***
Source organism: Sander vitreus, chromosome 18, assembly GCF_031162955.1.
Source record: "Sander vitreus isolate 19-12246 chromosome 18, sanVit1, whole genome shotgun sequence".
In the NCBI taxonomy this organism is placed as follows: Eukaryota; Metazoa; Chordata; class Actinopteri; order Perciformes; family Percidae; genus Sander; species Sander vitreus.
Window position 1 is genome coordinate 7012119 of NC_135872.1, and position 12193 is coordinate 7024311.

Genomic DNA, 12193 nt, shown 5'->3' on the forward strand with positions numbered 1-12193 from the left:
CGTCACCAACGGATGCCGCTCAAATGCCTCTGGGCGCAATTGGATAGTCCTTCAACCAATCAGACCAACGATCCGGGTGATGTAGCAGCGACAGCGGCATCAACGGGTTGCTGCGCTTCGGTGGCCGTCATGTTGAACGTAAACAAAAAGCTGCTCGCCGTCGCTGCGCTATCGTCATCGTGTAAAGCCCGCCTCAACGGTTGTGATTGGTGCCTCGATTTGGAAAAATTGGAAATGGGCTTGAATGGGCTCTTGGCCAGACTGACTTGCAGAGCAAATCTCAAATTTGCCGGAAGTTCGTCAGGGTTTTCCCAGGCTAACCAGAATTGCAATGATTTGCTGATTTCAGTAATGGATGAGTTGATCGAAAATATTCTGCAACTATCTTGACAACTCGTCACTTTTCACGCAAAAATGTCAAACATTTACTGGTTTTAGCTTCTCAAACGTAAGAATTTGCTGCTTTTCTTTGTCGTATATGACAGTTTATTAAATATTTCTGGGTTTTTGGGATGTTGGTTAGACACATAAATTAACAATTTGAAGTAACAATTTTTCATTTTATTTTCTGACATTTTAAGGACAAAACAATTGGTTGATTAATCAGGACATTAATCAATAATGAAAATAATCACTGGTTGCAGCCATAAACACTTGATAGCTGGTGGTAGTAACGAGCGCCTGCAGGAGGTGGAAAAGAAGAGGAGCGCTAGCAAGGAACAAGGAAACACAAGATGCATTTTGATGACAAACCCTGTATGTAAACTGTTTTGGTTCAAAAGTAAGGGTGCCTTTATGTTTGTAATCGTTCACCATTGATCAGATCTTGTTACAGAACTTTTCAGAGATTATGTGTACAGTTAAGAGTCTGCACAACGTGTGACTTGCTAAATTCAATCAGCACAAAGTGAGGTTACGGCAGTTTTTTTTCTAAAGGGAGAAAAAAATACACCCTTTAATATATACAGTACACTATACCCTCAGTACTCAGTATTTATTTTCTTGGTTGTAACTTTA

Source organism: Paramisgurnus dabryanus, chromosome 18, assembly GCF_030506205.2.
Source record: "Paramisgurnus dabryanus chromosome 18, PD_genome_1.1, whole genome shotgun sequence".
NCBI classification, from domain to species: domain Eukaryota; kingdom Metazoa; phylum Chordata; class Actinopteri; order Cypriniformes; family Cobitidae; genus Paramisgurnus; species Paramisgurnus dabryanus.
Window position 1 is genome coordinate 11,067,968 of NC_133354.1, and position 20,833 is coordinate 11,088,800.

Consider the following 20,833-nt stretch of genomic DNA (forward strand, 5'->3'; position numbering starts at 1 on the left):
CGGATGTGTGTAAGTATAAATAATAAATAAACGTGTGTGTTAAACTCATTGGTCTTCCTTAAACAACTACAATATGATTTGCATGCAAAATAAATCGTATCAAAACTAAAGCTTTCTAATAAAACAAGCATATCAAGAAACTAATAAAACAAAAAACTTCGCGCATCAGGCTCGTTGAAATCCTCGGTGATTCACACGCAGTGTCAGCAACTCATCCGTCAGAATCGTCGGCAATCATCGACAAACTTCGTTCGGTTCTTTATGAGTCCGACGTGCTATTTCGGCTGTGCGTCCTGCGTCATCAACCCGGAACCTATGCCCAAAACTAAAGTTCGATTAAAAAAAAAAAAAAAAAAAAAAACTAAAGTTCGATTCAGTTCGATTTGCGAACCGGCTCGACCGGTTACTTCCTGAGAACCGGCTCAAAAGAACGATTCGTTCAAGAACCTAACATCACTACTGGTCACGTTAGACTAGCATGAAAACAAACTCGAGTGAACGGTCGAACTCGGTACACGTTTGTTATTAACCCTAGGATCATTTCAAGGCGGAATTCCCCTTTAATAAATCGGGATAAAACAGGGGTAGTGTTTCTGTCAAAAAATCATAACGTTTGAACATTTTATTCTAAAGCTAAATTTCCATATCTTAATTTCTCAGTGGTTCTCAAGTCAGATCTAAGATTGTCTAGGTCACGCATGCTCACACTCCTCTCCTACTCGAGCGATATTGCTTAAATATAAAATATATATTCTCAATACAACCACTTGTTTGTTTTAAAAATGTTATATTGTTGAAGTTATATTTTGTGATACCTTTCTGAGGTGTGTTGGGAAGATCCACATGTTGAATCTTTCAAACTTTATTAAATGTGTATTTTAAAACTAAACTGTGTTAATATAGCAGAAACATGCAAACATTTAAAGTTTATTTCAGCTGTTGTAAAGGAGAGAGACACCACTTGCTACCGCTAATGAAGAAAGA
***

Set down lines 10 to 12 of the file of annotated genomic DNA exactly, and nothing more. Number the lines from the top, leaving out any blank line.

Window position 1 is genome coordinate 11,067,968 of NC_133354.1, and position 20,833 is coordinate 11,088,800.

Consider the following 20,833-nt stretch of genomic DNA (forward strand, 5'->3'; position numbering starts at 1 on the left):
CGGATGTGTGTAAGTATAAATAATAAATAAACGTGTGTGTTAAACTCATTGGTCTTCCTTAAACAACTACAATATGATTTGCATGCAAAATAAATCGTATCAAAACTAAAGCTTTCTAATAAAACAAGCATATCAAGAAACTAATAAAACAAAAAACTTCGCGCATCAGGCTCGTTGAAATCCTCGGTGATTCACACGCAGTGTCAGCAACTCATCCGTCAGAATCGTCGGCAATCATCGACAAACTTCGTTCGGTTCTTTATGAGTCCGACGTGCTATTTCGGCTGTGCGTCCTGCGTCATCAACCCGGAACCTATGCCCAAAACTAAAGTTCGATTAAAAAAAAAAAAAAAAAAAAAAACTAAAGTTCGATTCAGTTCGATTTGCGAACCGGCTCGACCGGTTACTTCCTGAGAACCGGCTCAAAAGAACGATTCGTTCAAGAACCTAACATCACTACTGGTCACGTTAGACTAGCATGAAAACAAACTCGAGTGAACGGTCGAACTCGGTACACGTTTGTTATTAACCCTAGGATCATTTCAAGGCGGAATTCCCCTTTAATAAATCGGGATAAAACAGGGGTAGTGTTTCTGTCAAAAAATCATAACGTTTGAACATTTTATTCTAAAGCTAAATTTCCATATCTTAATTTCTCAGTGGTTCTCAAGTCAGATCTAAGATTGTCTAGGTCACGCATGCTCACACTCCTCTCCTACTCGAGCGATATTGCTTAAATATAAAATATATATTCTCAATACAACCACTTGTTTGTTTTAAAAATGTTATATTGTTGAAGTTATATTTTGTGATACCTTTCTGAGGTGTGTTGGGAAGATCCACATGTTGAATCTTTCAAACTTTATTAAATGTGTATTTTAAAACTAAACTGTGTTAATATAGCAGAAACATGCAAACATTTAAAGTTTATTTCAGCTGTTGTAAAGGAGAGAGACACCACTTGCTACCGCTAATGAAGAAAGA